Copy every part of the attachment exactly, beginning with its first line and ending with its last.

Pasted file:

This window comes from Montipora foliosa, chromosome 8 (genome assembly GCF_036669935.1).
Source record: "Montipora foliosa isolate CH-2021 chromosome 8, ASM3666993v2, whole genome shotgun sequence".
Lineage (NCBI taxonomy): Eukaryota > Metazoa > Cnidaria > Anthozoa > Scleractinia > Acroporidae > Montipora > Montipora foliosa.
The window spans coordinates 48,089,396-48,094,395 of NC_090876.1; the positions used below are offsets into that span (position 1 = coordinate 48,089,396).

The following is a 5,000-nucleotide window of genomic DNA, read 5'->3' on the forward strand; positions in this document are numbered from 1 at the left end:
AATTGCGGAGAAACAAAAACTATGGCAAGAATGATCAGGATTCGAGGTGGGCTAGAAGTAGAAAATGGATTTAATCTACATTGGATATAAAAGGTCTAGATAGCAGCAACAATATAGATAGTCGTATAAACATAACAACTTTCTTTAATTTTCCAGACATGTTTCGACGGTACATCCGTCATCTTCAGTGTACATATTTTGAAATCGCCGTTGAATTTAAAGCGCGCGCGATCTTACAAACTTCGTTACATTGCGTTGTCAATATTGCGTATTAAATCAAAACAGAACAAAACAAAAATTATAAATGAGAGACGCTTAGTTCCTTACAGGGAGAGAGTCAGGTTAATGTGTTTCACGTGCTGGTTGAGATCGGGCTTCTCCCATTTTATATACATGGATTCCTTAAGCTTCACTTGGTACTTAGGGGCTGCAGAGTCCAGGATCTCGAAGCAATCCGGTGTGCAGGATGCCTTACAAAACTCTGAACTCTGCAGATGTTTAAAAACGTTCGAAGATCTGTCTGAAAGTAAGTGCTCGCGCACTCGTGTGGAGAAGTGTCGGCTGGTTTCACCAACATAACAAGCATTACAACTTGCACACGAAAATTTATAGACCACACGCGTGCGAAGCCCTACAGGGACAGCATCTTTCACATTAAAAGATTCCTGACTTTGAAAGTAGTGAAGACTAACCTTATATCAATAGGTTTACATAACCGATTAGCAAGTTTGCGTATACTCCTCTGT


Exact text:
This window comes from Montipora foliosa, chromosome 8 (genome assembly GCF_036669935.1).
Source record: "Montipora foliosa isolate CH-2021 chromosome 8, ASM3666993v2, whole genome shotgun sequence".
Lineage (NCBI taxonomy): Eukaryota > Metazoa > Cnidaria > Anthozoa > Scleractinia > Acroporidae > Montipora > Montipora foliosa.
The window spans coordinates 48,089,396-48,094,395 of NC_090876.1; the positions used below are offsets into that span (position 1 = coordinate 48,089,396).

The following is a 5,000-nucleotide window of genomic DNA, read 5'->3' on the forward strand; positions in this document are numbered from 1 at the left end:
AATTGCGGAGAAACAAAAACTATGGCAAGAATGATCAGGATTCGAGGTGGGCTAGAAGTAGAAAATGGATTTAATCTACATTGGATATAAAAGGTCTAGATAGCAGCAACAATATAGATAGTCGTATAAACATAACAACTTTCTTTAATTTTCCAGACATGTTTCGACGGTACATCCGTCATCTTCAGTGTACATATTTTGAAATCGCCGTTGAATTTAAAGCGCGCGCGATCTTACAAACTTCGTTACATTGCGTTGTCAATATTGCGTATTAAATCAAAACAGAACAAAACAAAAATTATAAATGAGAGACGCTTAGTTCCTTACAGGGAGAGAGTCAGGTTAATGTGTTTCACGTGCTGGTTGAGATCGGGCTTCTCCCATTTTATATACATGGATTCCTTAAGCTTCACTTGGTACTTAGGGGCTGCAGAGTCCAGGATCTCGAAGCAATCCGGTGTGCAGGATGCCTTACAAAACTCTGAACTCTGCAGATGTTTAAAAACGTTCGAAGATCTGTCTGAAAGTAAGTGCTCGCGCACTCGTGTGGAGAAGTGTCGGCTGGTTTCACCAACATAACAAGCATTACAACTTGCACACGAAAATTTATAGACCACACGCGTGCGAAGCCCTACAGGGACAGCATCTTTCACATTAAAAGATTCCTGACTTTGAAAGTAGTGAAGACTAACCTTATATCAATAGGTTTACATAACCGATTAGCAAGTTTGCGTATACTCCTCTGT